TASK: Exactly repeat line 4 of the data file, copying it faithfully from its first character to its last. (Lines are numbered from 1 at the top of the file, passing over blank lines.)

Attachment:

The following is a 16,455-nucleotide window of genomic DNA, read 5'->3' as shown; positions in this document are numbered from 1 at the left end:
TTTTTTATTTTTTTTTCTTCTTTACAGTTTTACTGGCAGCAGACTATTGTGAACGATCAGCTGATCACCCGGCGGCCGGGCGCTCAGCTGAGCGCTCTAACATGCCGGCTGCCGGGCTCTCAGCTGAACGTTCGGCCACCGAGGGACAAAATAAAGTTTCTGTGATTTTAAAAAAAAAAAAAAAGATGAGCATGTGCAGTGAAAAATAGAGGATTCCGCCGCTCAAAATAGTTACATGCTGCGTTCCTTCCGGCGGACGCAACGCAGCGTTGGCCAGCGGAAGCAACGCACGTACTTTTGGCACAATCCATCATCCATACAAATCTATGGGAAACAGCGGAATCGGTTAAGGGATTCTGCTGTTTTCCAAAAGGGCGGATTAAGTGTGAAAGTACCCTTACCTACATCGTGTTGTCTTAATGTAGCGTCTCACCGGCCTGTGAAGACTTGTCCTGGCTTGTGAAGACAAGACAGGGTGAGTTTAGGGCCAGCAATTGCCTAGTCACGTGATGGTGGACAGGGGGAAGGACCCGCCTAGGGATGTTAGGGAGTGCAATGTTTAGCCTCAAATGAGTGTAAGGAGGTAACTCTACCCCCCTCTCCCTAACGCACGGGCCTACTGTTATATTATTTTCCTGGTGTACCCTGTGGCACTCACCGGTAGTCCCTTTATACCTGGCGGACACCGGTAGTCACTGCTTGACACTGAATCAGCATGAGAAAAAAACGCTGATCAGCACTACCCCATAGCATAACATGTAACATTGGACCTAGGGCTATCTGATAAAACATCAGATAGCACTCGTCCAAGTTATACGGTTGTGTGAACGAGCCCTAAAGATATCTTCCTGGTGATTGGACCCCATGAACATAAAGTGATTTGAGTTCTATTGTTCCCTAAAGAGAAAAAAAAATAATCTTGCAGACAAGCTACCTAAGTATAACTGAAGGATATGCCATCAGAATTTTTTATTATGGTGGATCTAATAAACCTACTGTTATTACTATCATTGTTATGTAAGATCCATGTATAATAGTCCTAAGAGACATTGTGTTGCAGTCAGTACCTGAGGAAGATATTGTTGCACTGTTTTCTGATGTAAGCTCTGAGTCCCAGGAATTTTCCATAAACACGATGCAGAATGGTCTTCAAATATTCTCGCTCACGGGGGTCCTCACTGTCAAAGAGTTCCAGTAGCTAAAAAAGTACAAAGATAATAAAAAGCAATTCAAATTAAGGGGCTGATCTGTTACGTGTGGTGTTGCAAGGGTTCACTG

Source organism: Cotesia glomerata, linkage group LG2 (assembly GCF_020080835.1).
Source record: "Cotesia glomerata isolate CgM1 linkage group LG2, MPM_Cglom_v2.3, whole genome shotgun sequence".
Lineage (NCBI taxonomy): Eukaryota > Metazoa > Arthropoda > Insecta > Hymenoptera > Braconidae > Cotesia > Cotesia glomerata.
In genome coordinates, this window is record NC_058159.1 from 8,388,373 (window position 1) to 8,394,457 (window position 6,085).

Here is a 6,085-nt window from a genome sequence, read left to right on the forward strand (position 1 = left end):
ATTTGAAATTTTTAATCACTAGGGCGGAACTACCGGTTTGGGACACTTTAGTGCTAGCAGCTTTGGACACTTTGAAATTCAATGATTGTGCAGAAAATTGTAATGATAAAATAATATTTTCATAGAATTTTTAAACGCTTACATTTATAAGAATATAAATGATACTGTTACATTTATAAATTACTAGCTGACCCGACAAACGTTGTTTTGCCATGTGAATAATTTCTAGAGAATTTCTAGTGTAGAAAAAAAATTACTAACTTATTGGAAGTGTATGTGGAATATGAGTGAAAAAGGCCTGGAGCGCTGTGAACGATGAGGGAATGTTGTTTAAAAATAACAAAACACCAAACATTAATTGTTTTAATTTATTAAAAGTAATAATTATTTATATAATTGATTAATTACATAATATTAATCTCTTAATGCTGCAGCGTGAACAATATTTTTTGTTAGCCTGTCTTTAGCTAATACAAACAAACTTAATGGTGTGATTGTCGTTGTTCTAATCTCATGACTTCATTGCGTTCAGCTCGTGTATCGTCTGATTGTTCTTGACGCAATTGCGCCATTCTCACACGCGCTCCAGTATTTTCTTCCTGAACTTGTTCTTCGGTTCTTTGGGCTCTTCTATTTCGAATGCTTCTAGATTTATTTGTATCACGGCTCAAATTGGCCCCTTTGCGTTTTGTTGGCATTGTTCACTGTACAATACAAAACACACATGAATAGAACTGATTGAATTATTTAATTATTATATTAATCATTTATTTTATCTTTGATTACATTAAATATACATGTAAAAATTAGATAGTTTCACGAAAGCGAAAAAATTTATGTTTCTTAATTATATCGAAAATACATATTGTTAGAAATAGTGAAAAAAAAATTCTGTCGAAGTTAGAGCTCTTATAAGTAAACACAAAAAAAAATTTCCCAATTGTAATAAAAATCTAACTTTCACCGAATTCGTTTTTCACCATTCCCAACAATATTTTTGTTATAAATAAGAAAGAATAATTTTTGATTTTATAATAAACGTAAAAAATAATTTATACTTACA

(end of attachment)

Source record: "Cotesia glomerata isolate CgM1 linkage group LG2, MPM_Cglom_v2.3, whole genome shotgun sequence".